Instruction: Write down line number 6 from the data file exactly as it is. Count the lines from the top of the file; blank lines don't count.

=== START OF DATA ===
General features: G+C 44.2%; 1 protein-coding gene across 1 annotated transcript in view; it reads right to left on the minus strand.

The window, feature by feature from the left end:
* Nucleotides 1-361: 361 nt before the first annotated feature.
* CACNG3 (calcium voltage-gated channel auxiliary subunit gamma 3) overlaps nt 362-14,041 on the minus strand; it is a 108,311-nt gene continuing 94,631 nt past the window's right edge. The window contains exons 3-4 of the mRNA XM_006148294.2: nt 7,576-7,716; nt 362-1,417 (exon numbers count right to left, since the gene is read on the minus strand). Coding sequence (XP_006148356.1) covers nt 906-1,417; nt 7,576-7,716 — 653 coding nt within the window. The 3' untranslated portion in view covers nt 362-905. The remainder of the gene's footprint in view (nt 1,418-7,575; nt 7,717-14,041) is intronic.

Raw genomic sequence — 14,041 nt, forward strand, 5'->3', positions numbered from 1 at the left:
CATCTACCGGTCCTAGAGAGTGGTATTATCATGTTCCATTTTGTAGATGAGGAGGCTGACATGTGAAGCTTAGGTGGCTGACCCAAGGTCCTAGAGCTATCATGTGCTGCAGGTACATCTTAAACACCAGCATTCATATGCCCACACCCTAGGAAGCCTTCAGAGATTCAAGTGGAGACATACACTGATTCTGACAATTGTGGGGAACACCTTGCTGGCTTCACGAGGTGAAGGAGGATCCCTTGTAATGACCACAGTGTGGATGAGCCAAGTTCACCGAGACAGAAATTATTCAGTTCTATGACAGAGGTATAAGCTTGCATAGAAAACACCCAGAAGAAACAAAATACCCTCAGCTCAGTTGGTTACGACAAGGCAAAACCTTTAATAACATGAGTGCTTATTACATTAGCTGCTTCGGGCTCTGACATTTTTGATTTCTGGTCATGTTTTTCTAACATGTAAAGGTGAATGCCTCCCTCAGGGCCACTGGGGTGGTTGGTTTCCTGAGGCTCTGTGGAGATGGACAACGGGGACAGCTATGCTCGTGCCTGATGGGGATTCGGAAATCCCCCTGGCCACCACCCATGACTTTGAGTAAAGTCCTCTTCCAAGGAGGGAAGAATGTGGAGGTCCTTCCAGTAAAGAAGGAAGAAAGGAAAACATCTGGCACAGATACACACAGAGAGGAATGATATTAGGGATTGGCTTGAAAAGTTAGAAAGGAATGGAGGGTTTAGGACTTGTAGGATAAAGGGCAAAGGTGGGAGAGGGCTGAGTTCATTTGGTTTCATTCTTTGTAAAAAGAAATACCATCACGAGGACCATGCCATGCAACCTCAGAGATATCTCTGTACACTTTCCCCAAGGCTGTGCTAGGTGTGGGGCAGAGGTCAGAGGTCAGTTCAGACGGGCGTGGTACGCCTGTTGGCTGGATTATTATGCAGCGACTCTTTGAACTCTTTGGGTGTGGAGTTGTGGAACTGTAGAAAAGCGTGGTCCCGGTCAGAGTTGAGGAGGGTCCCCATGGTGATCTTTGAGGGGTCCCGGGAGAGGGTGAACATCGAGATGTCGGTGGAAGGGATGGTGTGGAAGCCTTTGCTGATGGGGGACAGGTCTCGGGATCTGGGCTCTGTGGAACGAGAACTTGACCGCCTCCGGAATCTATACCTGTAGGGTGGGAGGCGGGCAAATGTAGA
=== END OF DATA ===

CATCTACCGGTCCTAGAGAGTGGTATTATCATGTTCCATTTTGTAGATGAGGAGGCTGACATGTGAAGCTTAGGTGGCTGACCCAAGGTCCTAGAGCTATCATGTGCTGCAGGTACATCTTAAACACCAGCATTCATATGCCCACACCCTAGGAAGCCTTCAGAGATTCAAGTGGAGACATACACTGATTCTGACAATTGTGGGGAACACCTTGCTGGCTTCACGAGGTGAAGGAGGATCCCTTGTAATGACCACAGTGTGGATGAGCCAAGTTCACCGAGACAGAAATTATTCAGTTCTATGACAGAGGTATAAGCTTGCATAGAAAACACCCAGAAGAAACAAAATACCCTCAGCTCAGTTGGTTACGACAAGGCAAAACCTTTAATAACATGAGTGCTTATTACATTAGCTGCTTCGGGCTCTGACATTTTTGATTTCTGGTCATGTTTTTCTAACATGTAAAGGTGAATGCCTCCCTCAGGGCCACTGGGGTGGTTGGTTTCCTGAGGCTCTGTGGAGATGGACAACGGGGACAGCTATGCTCGTGCCTGATGGGGATTCGGAAATCCCCCTGGCCACCACCCATGACTTTGAGTAAAGTCCTCTTCCAAGGAGGGAAGAATGTGGAGGTCCTTCCAGTAAAGAAGGAAGAAAGGAAAACATCTGGCACAGATACACACAGAGAGGAATGATATTAGGGATTGGCTTGAAAAGTTAGAAAGGAATGGAGGGTTTAGGACTTGTAGGATAAAGGGCAAAGGTGGGAGAGGGCTGAGTTCATTTGGTTTCATTCTTTGTAAAAAGAAATACCATCACGAGGACCATGCCATGCAACCTCAGAGATATCTCTGTACACTTTCCCCAAGGCTGTGCTAGGTGTGGGGCAGAGGTCAGAGGTCAGTTCAGACGGGCGTGGTACGCCTGTTGGCTGGATTATTATGCAGCGACTCTTTGAACTCTTTGGGTGTGGAGTTGTGGAACTGTAGAAAAGCGTGGTCCCGGTCAGAGTTGAGGAGGGTCCCCATGGTGATCTTTGAGGGGTCCCGGGAGAGGGTGAACATCGAGATGTCGGTGGAAGGGATGGTGTGGAAGCCTTTGCTGATGGGGGACAGGTCTCGGGATCTGGGCTCTGTGGAACGAGAACTTGACCGCCTCCGGAATCTATACCTGTAGGGTGGGAGGCGGGCAAATGTAGA